We live in a time when our lives are impacted by complex global crises in both immediate and subtle ways. The COVID-19 pandemic is continuing to shape the ways we live, learn, and work together. Climate crises—from floods in China to wildfires in the western United States—are occurring with increasing frequency and intensity. Economic and climate crises are pushing people to cross borders. The pandemic, climate change, global migration, and other global crises can easily feel overwhelming. But they also present us with an opportunity to consider our connections to others, the common good, and how even seemingly small actions can make a difference.
This Teaching Idea invites students to explore how their actions and the actions of their leaders can help to promote the common good in a time of crisis. This framework can be used to discuss any complex global issue.
What follows are teacher-facing instructions for the activities. Find student-facing instructions in the Google Slides for this Teaching Idea.
In March 2020, early in the COVID-19 pandemic, Eric Ward, a civil rights strategist and director of the Western States Center, wrote:
The truth of our interconnectedness has never been more apparent.1
Share this quote with your students, and ask them to reflect on the following questions, first in small groups and then as a full class:
Note: You can also use the Text-to-Text, Text-to-Self, Text-to-World teaching strategy to guide your students to analyze a news story and explore further connections.
Remote Learning Note: Use the Slides for this Teaching Idea to share the quote from Eric Ward with your students and reflect as a class using the discussion questions. Then, share your screen to show students the headlines from a reputable news source. Students can reflect on the final questions individually or in small groups in virtual breakout rooms.
Share with your students that some philosophers have proposed that since individuals’ well-beings are often interconnected, we should focus on finding collective solutions to problems in society. This “common good approach” is found in multiple philosophical traditions around the world.
Share the following two explanations of the term common good with your students:
From Harvard political philosopher Michael Sandel:
The common good is about how we live together in community. It’s about the ethical ideals we strive for together, the benefits and burdens we share, the sacrifices we make for one another. It’s about the lessons we learn from one another about how to live a good and decent life.2
From the Markkula Center for Applied Ethics at Santa Clara University:
Appeals to the common good urge us to view ourselves as members of the same community, reflecting on broad questions concerning the kind of society we want to become and how we are to achieve that society. While respecting and valuing the freedom of individuals to pursue their own goals, the common-good approach challenges us also to recognize and further those goals we share in common.3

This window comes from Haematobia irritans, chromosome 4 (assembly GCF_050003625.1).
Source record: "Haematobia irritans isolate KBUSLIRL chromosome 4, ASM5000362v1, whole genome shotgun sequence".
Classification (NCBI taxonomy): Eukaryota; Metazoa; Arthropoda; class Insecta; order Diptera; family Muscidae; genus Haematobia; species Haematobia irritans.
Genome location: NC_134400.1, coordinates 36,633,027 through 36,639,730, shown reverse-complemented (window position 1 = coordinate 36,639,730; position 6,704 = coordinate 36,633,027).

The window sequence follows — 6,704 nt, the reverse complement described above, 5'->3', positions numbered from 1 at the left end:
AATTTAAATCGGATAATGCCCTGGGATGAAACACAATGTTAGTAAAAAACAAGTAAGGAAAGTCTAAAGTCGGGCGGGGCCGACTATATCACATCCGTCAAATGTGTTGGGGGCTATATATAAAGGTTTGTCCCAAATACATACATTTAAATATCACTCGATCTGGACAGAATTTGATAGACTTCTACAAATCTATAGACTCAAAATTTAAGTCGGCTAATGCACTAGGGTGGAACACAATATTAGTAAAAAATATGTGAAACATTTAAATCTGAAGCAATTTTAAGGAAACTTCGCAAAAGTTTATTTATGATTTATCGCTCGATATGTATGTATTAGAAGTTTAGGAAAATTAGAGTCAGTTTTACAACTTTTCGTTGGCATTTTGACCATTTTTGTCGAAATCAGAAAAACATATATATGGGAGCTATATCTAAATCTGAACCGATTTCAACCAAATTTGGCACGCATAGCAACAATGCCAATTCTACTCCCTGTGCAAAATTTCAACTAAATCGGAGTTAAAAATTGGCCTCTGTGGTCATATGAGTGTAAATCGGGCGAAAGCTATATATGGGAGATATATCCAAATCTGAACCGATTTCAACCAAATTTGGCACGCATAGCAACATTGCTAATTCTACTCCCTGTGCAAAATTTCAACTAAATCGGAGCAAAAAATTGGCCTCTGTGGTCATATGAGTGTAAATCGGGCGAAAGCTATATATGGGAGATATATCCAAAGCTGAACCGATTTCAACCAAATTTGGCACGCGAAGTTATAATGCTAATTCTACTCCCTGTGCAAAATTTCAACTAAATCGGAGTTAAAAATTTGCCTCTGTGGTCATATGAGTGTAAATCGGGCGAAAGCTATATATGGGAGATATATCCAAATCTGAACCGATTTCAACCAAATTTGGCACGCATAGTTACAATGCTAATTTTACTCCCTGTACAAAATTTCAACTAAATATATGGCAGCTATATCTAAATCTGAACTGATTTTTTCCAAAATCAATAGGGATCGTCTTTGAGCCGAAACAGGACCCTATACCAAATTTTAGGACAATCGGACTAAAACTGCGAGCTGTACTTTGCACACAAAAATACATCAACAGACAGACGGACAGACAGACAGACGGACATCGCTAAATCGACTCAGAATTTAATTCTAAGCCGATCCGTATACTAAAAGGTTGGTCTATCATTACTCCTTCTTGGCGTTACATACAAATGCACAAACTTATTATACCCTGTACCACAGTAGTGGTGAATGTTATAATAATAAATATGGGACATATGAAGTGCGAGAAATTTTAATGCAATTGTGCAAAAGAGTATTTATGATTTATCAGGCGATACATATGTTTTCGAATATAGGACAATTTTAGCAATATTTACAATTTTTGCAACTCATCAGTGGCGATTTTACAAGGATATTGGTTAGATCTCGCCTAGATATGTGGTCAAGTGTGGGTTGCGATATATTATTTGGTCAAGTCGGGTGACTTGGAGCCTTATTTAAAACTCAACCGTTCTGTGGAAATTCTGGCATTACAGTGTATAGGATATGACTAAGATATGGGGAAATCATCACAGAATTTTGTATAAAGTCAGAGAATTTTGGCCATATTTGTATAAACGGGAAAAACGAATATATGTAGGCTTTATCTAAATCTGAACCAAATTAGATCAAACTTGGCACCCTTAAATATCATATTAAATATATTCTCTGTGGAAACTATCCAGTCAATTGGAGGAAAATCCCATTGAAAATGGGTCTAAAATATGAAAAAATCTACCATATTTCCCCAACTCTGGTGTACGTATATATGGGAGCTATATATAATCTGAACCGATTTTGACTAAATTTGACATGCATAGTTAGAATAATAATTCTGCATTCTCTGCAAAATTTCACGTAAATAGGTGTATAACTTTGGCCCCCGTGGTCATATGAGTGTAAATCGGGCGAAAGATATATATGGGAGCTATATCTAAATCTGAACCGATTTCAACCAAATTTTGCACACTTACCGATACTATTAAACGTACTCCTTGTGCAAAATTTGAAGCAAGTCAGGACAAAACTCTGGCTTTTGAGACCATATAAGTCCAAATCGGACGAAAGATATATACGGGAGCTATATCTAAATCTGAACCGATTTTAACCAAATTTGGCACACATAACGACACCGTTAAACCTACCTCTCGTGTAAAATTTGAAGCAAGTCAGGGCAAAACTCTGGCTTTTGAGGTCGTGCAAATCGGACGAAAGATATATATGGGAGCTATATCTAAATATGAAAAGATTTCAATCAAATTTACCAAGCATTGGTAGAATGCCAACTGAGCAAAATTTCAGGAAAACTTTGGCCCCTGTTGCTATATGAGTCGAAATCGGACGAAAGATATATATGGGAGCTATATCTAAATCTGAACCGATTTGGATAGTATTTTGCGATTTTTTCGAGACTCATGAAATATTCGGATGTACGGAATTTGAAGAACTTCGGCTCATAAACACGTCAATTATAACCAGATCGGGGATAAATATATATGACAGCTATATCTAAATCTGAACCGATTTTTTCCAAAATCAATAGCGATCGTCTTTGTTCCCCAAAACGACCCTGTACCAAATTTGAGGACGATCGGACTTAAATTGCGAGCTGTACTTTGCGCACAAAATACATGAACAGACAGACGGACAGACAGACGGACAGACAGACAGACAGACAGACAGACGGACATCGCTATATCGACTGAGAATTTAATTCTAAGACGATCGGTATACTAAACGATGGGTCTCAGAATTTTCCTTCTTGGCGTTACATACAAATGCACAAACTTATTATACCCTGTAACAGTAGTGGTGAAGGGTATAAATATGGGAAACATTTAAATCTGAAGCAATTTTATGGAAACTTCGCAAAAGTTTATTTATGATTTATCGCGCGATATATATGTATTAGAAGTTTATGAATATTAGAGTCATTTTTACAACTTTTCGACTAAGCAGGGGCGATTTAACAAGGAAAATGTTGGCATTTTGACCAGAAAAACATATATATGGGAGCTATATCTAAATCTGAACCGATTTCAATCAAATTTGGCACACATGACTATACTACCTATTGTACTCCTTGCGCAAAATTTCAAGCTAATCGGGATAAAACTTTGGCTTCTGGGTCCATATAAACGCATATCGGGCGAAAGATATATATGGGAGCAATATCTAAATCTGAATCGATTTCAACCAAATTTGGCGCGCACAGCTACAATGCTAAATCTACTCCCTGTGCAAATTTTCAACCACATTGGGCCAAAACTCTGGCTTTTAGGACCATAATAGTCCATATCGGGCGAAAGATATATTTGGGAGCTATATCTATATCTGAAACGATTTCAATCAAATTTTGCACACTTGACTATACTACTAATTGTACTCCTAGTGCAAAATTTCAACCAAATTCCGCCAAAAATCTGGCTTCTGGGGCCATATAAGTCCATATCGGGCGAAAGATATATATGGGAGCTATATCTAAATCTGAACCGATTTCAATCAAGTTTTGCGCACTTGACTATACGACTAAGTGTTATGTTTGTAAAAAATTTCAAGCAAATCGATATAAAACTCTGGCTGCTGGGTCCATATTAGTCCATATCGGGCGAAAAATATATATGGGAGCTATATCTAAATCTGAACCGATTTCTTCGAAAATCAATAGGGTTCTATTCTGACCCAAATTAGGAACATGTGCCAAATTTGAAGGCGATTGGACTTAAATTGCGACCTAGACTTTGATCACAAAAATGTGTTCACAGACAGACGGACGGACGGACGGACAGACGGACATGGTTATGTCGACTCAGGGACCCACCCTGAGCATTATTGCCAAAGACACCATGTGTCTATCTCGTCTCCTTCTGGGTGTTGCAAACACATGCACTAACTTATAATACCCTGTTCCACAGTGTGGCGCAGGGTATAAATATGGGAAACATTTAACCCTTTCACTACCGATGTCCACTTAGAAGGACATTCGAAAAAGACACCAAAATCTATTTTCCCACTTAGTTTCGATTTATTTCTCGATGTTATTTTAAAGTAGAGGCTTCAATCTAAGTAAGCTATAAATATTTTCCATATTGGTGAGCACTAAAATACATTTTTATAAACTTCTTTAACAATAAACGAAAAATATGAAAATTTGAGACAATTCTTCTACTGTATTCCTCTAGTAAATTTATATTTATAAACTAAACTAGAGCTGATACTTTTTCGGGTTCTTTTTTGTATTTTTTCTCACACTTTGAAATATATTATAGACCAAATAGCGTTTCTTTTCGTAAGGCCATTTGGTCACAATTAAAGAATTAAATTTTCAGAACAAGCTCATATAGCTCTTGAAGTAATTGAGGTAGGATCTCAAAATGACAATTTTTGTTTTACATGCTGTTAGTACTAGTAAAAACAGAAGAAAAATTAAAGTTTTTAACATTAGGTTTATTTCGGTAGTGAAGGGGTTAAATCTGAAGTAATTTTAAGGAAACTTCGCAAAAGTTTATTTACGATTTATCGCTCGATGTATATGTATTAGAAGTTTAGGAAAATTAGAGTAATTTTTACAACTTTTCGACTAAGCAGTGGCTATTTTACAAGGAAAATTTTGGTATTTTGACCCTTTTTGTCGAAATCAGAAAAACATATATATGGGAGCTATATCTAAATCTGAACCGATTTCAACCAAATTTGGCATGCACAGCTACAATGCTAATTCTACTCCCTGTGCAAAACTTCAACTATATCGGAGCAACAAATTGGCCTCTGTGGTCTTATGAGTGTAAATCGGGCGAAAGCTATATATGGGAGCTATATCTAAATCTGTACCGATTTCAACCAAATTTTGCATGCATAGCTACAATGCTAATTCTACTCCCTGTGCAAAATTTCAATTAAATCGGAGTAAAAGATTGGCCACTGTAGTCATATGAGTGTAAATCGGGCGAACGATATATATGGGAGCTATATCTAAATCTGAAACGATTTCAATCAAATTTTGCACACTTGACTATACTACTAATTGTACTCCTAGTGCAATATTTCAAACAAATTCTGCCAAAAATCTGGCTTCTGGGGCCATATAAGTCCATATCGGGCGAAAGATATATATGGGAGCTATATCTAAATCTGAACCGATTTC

Then, ask your students to develop their own definition of the term common good. Students can use both writing and illustrations as part of their definition.
Remote Learning Note: Place students into small groups in virtual breakout rooms and ask them to develop a definition of common good together. Then, bring students back as a full class and ask for volunteers from several groups to share their definitions with the class.
For this activity, choose one crisis to focus on, such as climate change, the COVID-19 pandemic, economic uncertainty, or global migration.
Begin by sharing a brief overview of the issue with your students or by asking your students to collectively brainstorm what they already know about this issue. Then, ask your students to use Project Zero’s 3 Ys thinking routine to help them reflect on how the issue you are examining impacts both individuals and communities:
Then, write the following questions on your board where students can see them:
Ask students to share their answers to the questions. You can assign one student to be a designated note-taker who writes their classmate’s responses on the board, or you can give students sticky notes and allow them to write their own responses and post them on the board under the corresponding question. Students can choose to focus on just one question or answer multiple.
Once students have finished sharing, use the following questions to guide a reflective discussion:
Remote Learning Note: Ask students to reflect using the 3 Ys thinking routine individually. Then, ask them to respond to the next set of questions (What actions can I take to help others related to this issue? What actions can other individuals in my community take? What actions can leaders or politicians take?) on a padlet shared with the class. Once students have finished responding, ask them to read through their classmates’ responses and reflect together as a class.
Ask your students to reflect on the following prompts in their journals or on an exit card:
Remote Learning Note: For guidance on using journals during remote learning, see our teaching strategy Journals in a Remote Learning Environment. For guidance on using exit cards during remote learning, see our Exit Card routine.